Immunogenicity and safety of a quadrivalent inactivated influenza vaccine in pregnant women: a randomized, observer-blind trial

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http://hdl.handle.net/10138/313609

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Vesikari , T , Virta , M , Heinonen , S , Eymin , C , Lavis , N , Chabanon , A L & Gresset-Bourgeois , V 2019 , ' Immunogenicity and safety of a quadrivalent inactivated influenza vaccine in pregnant women: a randomized, observer-blind trial ' , Human Vaccines & Immunotherapeutics , vol. 16 , no. 3 , pp. 623-629 . https://doi.org/10.1080/21645515.2019.1667202

Title: Immunogenicity and safety of a quadrivalent inactivated influenza vaccine in pregnant women: a randomized, observer-blind trial
Author: Vesikari, Timo; Virta, Miia; Heinonen, Seppo; Eymin, Cécile; Lavis, Nathalie; Chabanon, Anne Laure; Gresset-Bourgeois, Viviane
Contributor: University of Helsinki, Department of Obstetrics and Gynecology
Date: 2019-10-07
Number of pages: 7
Belongs to series: Human Vaccines & Immunotherapeutics
ISSN: 2164-5515
URI: http://hdl.handle.net/10138/313609
Abstract: ABSTRACTVaccination against influenza during pregnancy provides direct protection to pregnant women and indirect protection to their infants. Trivalent inactivated influenza vaccines (IIV3s) are safe and effective during pregnancy, but quadrivalent inactivated influenza vaccines (IIV4s) have not been evaluated in pregnant women and their infants. Here, we report the results of a randomized phase IV study to evaluate the immunogenicity and safety of IIV4 vs. IIV3 in pregnant women. Participants aged ≥18 years at weeks 20 to 32 of gestation were randomly assigned in a 2:1 ratio to receive a single dose of IIV4 (n = 230) or IIV3 (n = 116). Between baseline and 21 days after vaccination, hemagglutination inhibition (HAI) antibody titers increased in both groups by similar magnitudes for the two influenza A strains and single B strain common to IIV4 and IIV3. For the additional B strain in IIV4, HAI titers were higher in IIV4 recipients than IIV3 recipients (post-/pre-vaccination geometric mean titer ratio, 6.3 [95% CI: 5.1 ? 7.7] vs. 3.4 [95% CI: 2.7 ? 4.3]). At delivery, in both groups, HAI antibody titers for all strains were 1.5 ? 1.9-fold higher in umbilical cord blood than in maternal blood, confirming active transplacental antibody transfer. Rates of solicited and unsolicited vaccine-related adverse events in mothers were similar between the two groups. Live births were reported for all participants and there were no vaccine-related adverse events in newborns. These results suggest IIV4 is as safe and immunogenic as IIV3 in pregnant women, and that maternal immunization with IIV4 should protect newborns against influenza via passively acquired antibodies.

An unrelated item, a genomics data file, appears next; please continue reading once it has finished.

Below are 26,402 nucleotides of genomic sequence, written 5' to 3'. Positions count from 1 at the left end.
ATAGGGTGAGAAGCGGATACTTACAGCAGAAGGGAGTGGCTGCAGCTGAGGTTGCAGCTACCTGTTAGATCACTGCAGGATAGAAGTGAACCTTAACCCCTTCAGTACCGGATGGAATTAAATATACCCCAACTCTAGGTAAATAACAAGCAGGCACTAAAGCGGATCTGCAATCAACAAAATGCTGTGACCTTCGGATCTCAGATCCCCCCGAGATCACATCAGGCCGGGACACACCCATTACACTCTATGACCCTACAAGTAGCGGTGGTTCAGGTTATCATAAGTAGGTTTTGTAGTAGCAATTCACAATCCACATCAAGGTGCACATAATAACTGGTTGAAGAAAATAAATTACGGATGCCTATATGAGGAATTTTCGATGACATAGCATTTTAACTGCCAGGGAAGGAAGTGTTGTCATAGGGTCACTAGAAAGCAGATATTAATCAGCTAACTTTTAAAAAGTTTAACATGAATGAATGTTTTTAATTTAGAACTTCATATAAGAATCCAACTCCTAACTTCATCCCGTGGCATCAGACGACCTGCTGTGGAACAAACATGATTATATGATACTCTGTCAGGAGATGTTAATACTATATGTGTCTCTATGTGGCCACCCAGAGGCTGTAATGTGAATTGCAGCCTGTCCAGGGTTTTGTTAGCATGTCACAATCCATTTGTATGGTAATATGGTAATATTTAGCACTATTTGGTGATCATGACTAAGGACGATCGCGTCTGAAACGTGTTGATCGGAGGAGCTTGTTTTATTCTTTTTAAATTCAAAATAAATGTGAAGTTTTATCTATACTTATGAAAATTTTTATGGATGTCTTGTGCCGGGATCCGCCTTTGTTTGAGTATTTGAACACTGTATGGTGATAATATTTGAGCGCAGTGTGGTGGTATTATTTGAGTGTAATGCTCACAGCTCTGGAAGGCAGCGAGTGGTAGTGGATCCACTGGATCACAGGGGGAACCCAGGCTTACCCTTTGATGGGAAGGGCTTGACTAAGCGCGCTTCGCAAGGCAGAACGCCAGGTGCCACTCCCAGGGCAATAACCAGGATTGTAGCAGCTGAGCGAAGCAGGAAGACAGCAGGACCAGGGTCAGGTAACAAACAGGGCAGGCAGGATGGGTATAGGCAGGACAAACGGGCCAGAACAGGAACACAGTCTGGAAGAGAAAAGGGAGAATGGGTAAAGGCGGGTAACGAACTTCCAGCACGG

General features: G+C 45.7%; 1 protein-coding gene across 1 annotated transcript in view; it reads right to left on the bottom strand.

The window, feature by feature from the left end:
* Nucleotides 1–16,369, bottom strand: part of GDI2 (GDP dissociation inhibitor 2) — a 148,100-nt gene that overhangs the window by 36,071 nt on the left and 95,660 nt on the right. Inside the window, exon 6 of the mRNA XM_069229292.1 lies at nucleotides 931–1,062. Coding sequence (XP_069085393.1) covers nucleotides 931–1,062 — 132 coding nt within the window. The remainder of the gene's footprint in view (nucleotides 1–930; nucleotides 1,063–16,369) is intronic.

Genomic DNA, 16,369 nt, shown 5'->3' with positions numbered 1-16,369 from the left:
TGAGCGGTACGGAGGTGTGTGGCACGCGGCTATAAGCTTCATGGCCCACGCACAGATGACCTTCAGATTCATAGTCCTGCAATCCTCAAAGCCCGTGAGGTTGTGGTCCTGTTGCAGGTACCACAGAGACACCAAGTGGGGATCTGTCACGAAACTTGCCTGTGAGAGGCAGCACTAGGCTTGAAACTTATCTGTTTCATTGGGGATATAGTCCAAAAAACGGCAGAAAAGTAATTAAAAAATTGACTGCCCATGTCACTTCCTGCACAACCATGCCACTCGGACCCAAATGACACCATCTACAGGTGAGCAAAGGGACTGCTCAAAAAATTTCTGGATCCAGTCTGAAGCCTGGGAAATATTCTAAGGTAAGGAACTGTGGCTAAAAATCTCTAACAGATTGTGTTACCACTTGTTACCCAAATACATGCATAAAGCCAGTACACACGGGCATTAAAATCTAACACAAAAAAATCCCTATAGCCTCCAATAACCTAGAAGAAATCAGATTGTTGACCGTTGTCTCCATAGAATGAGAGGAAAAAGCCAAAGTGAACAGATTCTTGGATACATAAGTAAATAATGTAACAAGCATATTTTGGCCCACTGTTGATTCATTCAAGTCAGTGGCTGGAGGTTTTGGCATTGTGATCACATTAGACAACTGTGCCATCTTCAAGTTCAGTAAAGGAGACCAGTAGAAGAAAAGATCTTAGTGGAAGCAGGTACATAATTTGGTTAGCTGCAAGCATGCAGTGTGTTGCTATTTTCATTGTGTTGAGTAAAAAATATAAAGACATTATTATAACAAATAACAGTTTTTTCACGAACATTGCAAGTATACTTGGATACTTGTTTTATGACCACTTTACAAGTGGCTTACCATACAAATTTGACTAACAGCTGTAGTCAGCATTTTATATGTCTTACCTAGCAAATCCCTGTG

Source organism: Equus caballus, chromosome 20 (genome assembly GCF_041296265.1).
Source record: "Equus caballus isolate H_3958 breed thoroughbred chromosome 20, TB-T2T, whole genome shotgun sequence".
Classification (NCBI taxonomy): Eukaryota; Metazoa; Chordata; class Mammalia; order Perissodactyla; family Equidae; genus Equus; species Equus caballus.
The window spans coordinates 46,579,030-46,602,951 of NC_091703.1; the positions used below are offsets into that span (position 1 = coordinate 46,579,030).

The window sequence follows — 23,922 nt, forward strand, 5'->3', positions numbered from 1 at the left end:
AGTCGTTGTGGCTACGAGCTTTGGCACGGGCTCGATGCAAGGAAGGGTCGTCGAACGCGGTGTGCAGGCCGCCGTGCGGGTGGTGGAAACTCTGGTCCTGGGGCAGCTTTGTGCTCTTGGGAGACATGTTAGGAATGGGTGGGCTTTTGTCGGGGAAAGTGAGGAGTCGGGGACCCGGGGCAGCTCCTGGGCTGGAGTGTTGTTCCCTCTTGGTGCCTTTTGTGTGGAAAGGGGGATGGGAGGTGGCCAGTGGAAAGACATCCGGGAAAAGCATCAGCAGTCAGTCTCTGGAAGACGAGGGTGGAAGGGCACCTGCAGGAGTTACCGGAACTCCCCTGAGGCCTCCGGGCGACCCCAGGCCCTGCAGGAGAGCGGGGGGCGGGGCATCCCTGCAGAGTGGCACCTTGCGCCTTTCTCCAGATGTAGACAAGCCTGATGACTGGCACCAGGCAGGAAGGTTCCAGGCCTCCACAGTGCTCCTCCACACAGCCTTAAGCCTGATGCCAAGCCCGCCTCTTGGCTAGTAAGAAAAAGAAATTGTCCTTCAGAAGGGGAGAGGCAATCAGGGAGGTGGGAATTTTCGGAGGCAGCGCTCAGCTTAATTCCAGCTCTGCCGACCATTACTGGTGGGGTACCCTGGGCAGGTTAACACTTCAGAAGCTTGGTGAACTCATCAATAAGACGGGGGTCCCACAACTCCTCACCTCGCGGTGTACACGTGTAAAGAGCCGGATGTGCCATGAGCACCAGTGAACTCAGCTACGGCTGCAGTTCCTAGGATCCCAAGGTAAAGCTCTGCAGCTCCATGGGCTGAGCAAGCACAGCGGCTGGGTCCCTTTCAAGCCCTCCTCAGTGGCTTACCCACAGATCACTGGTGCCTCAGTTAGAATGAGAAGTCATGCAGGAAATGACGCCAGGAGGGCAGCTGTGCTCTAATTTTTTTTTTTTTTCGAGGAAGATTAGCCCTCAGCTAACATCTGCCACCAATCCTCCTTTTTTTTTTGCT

Subject: 3123 Gynaecology and paediatrics
Immunization
influenza vaccines
newborn infant
pregnancy
safety
seasonal influenza
transplacental antibody transfer
vaccination
TO-LOT CONSISTENCY
MATERNAL IMMUNIZATION
RESPIRATORY ILLNESS
PHASE 4
EPIDEMIOLOGY
PREVENTION
PROTECTION
OUTCOMES
CHILDREN
INFANTS
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